From deep moody English violet to soft and subdued lavender, violet is an exceptional color to bring a sense of drama to your interior design. Violet, and its close cousin, purple, do not have to be garish and overpowering. Violet and all its hues are a surprisingly good way to add a touch of showstopping color in unexpected places.
What is the Color Violet?
Violet is the last color on the visible light spectrum, located just after blue and before the invisible ultraviolet. Most people associate violet with purple as these colors are combinations of blue and red. In strict violet vs purple terms, purple is the word we use for colors between red and blue with a reddish hue and violet for similar colors with a bluish hue. In scientific terms, violet is both a part of visible light and color. Purple is just a color and not part of the light spectrum.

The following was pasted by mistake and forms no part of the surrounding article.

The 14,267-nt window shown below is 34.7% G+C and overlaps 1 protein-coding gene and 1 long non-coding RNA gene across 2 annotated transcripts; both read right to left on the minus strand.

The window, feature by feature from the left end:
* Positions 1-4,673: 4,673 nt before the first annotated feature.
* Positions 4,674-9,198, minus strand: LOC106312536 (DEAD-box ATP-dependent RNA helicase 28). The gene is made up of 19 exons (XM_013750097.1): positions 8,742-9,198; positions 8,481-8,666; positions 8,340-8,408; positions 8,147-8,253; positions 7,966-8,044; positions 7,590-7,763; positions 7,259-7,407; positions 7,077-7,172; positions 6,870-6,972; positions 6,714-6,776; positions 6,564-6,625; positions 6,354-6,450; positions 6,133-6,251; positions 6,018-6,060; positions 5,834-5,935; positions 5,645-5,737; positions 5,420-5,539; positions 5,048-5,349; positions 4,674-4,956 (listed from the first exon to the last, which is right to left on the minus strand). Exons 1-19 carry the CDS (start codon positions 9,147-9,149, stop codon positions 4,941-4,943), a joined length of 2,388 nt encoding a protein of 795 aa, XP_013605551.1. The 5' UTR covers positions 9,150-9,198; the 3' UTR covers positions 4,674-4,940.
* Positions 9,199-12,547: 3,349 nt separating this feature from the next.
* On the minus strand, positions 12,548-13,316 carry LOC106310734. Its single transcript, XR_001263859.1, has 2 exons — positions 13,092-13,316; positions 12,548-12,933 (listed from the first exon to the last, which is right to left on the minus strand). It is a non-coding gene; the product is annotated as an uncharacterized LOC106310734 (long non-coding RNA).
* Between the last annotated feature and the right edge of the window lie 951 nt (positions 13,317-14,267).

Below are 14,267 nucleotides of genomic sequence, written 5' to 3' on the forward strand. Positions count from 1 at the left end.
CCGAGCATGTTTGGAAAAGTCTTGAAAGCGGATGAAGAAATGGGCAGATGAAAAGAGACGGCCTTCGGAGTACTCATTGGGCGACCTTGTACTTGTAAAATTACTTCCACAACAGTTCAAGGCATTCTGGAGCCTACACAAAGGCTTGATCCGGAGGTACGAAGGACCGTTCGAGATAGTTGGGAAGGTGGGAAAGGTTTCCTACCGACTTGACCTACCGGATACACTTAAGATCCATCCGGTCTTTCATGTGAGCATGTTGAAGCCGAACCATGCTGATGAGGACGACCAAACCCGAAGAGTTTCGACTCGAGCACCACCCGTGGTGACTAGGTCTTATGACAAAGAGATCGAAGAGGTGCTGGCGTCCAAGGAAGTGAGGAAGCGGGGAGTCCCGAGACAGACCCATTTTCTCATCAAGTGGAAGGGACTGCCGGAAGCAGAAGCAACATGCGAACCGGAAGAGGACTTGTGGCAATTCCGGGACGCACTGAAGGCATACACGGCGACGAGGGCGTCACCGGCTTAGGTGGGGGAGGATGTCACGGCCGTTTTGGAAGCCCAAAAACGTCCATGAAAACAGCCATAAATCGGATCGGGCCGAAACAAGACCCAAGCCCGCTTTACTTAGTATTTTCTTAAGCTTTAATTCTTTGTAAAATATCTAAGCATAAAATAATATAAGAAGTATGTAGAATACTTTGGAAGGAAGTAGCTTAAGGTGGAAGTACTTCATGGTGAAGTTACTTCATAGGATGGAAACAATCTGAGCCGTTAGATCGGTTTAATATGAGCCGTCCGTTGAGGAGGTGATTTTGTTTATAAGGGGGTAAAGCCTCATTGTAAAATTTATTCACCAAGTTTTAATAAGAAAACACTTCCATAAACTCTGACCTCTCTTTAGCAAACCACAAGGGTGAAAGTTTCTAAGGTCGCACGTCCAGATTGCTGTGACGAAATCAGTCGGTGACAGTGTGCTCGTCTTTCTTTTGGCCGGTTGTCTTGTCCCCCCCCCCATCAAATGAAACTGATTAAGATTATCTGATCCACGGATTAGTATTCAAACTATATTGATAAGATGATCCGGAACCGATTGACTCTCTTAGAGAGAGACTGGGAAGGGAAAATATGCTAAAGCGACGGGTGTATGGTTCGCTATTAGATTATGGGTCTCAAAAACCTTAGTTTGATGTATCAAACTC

Violet is a color that we find throughout nature, though it is not as prominent as other earth tones like green, blue, and brown. Many flowers like violets, pansies, and lobelias are violet/purple. There are also some animals like birds and sea creatures that feature violet coloring. Because there are so few animals that have violet coloring, it is striking when we see it in the wild.
The origin of the English word for violet comes from the Old English and Middle French word violete or viola from Latin. Both of these words referenced the flower of the same name. The first recorded use of this word as a color appeared in the late Middle Ages.
Symbolism of the Color Violet
The color violet has powerful and diverse meanings that have developed as a result of its usage over time.